Brooke campaigning brings an end to donkey slaughter in Kenya
In February 2020, donkey owning communities across Kenya celebrated the government’s decision to place a ban on the commercial slaughter of donkeys. The announcement came after years of campaigning by Brooke and its partners as more and more families found themselves affected by increasing Chinese demand for ejiao, a gelatine found within donkey skins.
The donkey skin trade
Prior to this announcement, Brooke declared that Kenya was the epicentre of the trade, as up to one thousand donkeys were killed across four slaughterhouses every day. Donkeys were sometimes stolen and butchered in the bush, and many families were unable to purchase new animals, leaving them unable to carry out vital daily tasks such as collecting water and travelling to markets. A 2019 study by the Kenya Agricultural and Livestock Research Organisation (KALRO) warned that donkeys could be wiped out within Kenya if no action was taken.
Announcing the ban, Kenyan Agriculture Cabinet Secretary Hon. Peter Munya said that the trade had caused the “stealing of donkeys, wanton and unmitigated slaughter of donkeys, which has led to drastic reduction in the donkey population.” He added: “We want to stop that criminality and brutality to restore donkey to its rightful place in our society, that of supporting livelihoods and crucial in providing transport”.
Peter Munya’s announcement was further strengthened when it was made official in law in April 2020. A Gazette Notice was published, completely revoking slaughterhouse licences, and giving the police and officials the power to enforce the ban.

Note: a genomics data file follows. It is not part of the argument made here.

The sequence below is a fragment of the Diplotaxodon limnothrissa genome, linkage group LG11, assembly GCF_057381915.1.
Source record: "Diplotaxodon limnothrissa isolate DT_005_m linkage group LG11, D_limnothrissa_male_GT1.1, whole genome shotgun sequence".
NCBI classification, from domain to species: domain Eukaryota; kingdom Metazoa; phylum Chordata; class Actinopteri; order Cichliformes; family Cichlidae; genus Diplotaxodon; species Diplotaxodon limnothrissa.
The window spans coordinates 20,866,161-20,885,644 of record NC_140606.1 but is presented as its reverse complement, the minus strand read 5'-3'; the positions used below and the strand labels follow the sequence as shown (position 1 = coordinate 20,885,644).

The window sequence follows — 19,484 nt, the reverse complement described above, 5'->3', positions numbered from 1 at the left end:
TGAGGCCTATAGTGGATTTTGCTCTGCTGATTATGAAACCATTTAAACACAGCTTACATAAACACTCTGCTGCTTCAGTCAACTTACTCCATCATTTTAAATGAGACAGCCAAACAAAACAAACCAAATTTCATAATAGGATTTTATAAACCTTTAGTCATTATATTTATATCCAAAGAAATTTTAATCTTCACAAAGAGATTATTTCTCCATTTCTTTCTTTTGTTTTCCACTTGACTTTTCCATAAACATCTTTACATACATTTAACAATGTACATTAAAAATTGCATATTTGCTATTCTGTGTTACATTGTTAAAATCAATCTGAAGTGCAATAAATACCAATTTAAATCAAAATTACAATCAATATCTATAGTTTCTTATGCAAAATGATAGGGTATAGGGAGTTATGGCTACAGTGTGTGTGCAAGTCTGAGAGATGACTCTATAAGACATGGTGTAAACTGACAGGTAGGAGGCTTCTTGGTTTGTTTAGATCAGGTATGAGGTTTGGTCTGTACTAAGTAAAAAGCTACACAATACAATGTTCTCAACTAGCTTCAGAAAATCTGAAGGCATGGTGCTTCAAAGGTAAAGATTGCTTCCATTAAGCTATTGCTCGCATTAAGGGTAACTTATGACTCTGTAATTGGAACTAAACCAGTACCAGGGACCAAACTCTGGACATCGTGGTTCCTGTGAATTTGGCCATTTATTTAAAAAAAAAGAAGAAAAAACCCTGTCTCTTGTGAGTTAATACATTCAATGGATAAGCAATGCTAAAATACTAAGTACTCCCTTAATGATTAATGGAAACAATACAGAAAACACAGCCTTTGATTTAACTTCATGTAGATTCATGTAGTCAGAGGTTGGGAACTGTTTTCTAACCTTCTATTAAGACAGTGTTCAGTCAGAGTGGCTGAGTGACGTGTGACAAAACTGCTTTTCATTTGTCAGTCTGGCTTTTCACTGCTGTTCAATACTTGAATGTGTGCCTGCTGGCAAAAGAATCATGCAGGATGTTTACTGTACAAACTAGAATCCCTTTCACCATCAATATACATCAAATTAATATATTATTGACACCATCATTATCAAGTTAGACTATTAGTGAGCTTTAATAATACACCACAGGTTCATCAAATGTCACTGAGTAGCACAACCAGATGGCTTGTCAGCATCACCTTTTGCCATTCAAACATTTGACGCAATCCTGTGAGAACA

Christine Kipsangu of Baringo County was previously left devastated when her four donkeys were stolen. Upon hearing of the ban, she said: “I am very happy for the announcement of closure of the slaughterhouses. Donkey owners will no longer have to endure the suffering of losing their precious animals anymore.”
Her comments were echoed by fellow owner Nalangu Nguyau of Narok County, who had eight donkeys stolen before finding a replacement thanks to Brooke East Africa and its partner Farming Systems Kenya. She said: “When I received the news of the closure of the abattoirs and the ban of the trade, I was very happy, at least my donkey will be safe - I will no longer have to worry or have sleepless nights.”
Whilst Brooke celebrates the huge progress made in Kenya, demand for donkey skins is still high and the trade continues around the world. Next, Brooke will set its focus on Kenya’s neighbour, Tanzania, where the trade is still legal. There are currently two slaughterhouses operating in Tanzania but there are fears of an increase in the market as those involved with the trade in Kenya look for new opportunities.